With twenty percent of the world’s fresh water in the Great Lakes and flowing past our hotel, Detroit faces water privatization. It was not lost on those in Asheville that when Michigan’s governor appointed an emergency manager for Detroit — superseding local democracy and local governance — about the first public asset that went on the auction block was its water and sewer.
Over and over again this weekend, stories being told at Netroots echo what we are experiencing in North Carolina. The same destructive agenda is being acted out across the country. Other states are worse off, having enacted budgets like Gov. Sam Brownback’s in Kansas ahead of Pat McCrory’s in North Carolina. But the results will be the same in the Old North State. We are only now seeing the leading edge.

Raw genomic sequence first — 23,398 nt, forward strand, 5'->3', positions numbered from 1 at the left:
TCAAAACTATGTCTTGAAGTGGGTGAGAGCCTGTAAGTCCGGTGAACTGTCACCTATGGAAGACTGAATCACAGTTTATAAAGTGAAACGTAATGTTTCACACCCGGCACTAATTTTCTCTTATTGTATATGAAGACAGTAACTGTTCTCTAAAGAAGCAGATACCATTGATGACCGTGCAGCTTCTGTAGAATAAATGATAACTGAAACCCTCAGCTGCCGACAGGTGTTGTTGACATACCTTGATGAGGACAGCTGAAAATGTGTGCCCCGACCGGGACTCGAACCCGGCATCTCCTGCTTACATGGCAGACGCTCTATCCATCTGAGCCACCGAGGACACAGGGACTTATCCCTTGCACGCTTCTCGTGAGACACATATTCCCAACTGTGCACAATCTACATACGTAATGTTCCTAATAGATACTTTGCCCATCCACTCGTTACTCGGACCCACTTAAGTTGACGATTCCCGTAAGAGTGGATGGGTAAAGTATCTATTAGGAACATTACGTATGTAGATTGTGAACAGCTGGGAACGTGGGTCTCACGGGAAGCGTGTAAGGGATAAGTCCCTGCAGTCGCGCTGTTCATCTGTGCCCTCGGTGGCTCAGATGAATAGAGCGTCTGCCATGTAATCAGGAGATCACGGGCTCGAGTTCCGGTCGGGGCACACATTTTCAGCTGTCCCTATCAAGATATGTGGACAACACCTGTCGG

As we sit here, a panel of local activists is discussing the privatization of Detroit’s water system and Michigan’s public schools. In actions described by activist Maureen Taylor as “beyond demonic,” thousands of poor residents are having their water cut off in Detroit. Some going without running water for over a year. Mothers with children. The United Nations
It is not encouraging to see how widespread the assault is on public institutions, but it is good to know we are not alone in the fight.